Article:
Rajesh Gopinathan: Technology to boost investment globally for many years to come: TCS chief Rajesh Gopinathan

Bombay: According to Rajesh Gopinathan, chief executive officer of Tata Consultancy Services (TCS), who anticipates volatility from geopolitical conflicts and potential decoupling from the global economy, technology will be the main driver of investment globally over the next five years and more. in effect, boosting demand for specific technologies.

Cybersecurity, building resilient and adaptable supply chains, various forms of data protection and sovereignty-related issues will emerge as “big drivers for global technology spending,” the 51-year-old CEO said in an interaction with ET.

India’s largest software services company aims for “profit-driven growth” as it aims to double its revenue to $50 billion by the end of the decade. “We are closer to a bicycle than a sports car. It’s not about speed, it’s organic growth and we know that balance is more important than the sport,” said Gopinathan.

The $25.7 billion software giant expects to match double-digit growth with margins of 26-28%.

In fiscal 2022, TCS grew 15.9%, bringing in record full-year deals of $34.6 billion, nearly a third of which came in the last quarter. In comparison, rival Infosys grew 19.7% but posted a lower operating margin of 23%, compared to 25.3% reported by TCS.

“The theme that technology will be an increasing percentage of (business) spending is unlikely to be put to the test in the coming years,” said the CEO and CEO of TCS.

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Given that the Tata Group company is “pretty narrowly focused” on the Western Hemisphere and the odds there are “100-fold compared to anywhere else,” Gopinathan says it has little to fear from the ongoing geopolitical battle.

“The US is our primary market. The US, UK and Western Europe together account for 80-85% of our business,” he said. TCS is not present in Russia, Ukraine and Belarus and has minimal operations in parts of Asia. “Japan, Australia and India, US, UK, Europe, that’s about 90-95% of our sales,” he added.

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However, the ongoing conflict between Russia and Ukraine has accelerated the need for dual trading systems and dual (business) ecosystems, which must be kept independent from each other, and technology will play an increasing role in enabling such a world order, Gopinathan stressed.

From fiscal 2018 to 2022, the Mumbai-headquartered company saw its revenue grow 30% and last September crossed the $200 billion mark in market capitalization, making it second only to Accenture by this metric among global IT service companies. .

Further, as global business moves toward a “post-pandemic world,” companies are now discussing transformation agendas rather than coping mechanisms.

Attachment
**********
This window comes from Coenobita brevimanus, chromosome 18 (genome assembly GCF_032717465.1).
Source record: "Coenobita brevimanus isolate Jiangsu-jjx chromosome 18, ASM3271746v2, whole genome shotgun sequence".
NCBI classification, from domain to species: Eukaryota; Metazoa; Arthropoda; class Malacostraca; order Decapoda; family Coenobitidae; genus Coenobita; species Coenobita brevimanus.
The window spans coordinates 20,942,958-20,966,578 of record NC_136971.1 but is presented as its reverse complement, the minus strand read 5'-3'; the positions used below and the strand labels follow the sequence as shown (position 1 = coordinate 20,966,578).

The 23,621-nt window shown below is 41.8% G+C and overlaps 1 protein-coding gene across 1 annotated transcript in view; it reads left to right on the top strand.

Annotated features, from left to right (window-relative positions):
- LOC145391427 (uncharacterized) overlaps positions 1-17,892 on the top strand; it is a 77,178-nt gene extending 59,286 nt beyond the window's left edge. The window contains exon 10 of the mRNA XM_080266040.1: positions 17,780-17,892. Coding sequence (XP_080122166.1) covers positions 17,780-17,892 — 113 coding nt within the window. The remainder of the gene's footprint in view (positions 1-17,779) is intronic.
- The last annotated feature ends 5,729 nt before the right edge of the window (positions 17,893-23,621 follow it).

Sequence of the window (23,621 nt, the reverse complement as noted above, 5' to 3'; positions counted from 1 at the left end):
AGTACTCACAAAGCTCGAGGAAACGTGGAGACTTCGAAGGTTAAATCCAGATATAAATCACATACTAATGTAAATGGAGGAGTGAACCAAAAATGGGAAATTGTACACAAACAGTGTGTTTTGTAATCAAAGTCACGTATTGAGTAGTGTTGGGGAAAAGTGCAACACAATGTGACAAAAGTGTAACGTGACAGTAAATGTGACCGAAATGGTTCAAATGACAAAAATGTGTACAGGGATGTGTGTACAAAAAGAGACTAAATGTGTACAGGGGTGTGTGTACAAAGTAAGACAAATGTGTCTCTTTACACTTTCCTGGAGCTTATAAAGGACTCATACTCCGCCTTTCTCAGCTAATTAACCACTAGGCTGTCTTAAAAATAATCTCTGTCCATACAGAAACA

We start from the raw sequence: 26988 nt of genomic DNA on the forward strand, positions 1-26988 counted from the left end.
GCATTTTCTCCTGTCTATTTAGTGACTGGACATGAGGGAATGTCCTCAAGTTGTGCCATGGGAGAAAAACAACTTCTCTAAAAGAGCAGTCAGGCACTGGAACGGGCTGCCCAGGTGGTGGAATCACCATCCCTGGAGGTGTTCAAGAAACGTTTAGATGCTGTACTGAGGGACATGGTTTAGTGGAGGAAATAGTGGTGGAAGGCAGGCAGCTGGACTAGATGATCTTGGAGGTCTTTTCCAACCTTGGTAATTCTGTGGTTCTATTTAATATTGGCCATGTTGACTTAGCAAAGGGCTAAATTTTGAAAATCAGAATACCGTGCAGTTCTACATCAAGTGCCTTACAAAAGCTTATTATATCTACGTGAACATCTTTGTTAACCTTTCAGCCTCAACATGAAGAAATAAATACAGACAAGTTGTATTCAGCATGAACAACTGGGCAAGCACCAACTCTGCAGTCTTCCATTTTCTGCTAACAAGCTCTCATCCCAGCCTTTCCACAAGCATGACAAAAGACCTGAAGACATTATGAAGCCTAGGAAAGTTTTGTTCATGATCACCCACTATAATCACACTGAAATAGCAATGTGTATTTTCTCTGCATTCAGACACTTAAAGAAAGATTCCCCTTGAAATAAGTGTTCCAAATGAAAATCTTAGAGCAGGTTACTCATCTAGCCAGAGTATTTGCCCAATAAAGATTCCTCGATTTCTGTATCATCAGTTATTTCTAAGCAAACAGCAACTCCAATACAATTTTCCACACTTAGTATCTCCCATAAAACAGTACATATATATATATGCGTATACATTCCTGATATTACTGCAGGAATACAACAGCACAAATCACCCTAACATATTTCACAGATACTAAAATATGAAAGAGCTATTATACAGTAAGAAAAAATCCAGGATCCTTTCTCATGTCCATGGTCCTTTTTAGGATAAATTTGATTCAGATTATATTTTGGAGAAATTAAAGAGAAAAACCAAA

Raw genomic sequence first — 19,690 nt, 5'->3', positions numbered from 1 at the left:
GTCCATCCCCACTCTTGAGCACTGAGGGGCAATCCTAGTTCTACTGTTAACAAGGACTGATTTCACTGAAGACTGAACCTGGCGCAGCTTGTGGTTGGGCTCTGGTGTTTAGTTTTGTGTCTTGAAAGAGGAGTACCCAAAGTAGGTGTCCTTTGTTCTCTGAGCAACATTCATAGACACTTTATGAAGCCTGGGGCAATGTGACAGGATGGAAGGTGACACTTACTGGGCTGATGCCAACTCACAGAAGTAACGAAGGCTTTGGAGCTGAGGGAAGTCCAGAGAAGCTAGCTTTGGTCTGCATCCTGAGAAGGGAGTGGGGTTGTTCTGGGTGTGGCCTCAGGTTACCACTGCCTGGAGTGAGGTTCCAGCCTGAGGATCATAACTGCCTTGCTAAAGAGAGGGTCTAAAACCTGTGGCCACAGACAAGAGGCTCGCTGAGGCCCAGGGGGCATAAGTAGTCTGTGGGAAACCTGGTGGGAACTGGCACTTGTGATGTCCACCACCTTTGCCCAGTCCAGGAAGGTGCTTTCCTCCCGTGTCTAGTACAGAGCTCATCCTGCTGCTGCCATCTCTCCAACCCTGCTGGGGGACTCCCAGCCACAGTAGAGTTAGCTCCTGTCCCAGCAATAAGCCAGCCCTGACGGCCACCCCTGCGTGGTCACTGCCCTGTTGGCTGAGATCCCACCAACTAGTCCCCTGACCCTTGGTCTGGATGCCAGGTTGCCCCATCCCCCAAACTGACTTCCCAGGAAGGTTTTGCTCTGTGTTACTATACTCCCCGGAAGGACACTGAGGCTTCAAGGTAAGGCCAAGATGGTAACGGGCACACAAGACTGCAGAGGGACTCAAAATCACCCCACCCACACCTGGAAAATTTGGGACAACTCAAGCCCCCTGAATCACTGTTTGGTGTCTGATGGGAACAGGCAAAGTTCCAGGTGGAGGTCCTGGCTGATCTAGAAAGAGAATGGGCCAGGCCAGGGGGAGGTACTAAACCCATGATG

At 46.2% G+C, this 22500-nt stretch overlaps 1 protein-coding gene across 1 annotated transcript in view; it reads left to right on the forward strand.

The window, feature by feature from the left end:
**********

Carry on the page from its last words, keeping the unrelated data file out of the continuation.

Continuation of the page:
“This year the dialogue is much more about where the growth opportunities are, where the transformations are, that’s the big shift that has taken place,” said Gopinathan.

India, which he described as “very much a local tech story(and) not an imported technology story,” has “allowed free capital flows,” unlike China, which “enforced property localization,” he said, pointing to companies like Flipkart — acquired by Walmart – or Zomato or Swiggy, all of which are locally built.

“India’s digital transformation – both public and business – has been carried out entirely locally, which is why we are so uniquely positioned among all emerging markets,” said Gopinathan, citing the country’s digital payments infrastructure for a special mention.

“Nowadays people put wrappers on that payment infrastructure and put a brand around it. A lot of the global brands do a much better job of advertising it on TV, but the underlying rail that makes it possible is local (built),” he said. †

While the Tata Group company — founded in 1968 — will take more than 50 years to reach $25 billion, Gopinathan’s ambitious goal to double revenue this decade is built around a company-wide organizational change that kicked off earlier this month. . The strategy involves a big bet on partnering with clients on their transformation journeys as they navigate a more uncertain world and rapidly changing technology landscape.

“Today we have about 1,200 customers. When we double, we want (let’s) say, 2,000 or 2,500 customers. But we want to make sure that the level of service we can provide to all customers is equal to or better than true we are now,” he said.

This includes TCS’ ambitions to bring in more business from its parent group, such as the iconic Air India. While TCS can have a natural advantage, “as with all of our group companies, we fought hard and won, so we can’t assume we’ll have it automatically,” Gopinathan said.

“We have a trusted relationship that we can leverage, but beyond that we have to earn our dues. So Air India is still in the early stages of that dialogue,” he said.

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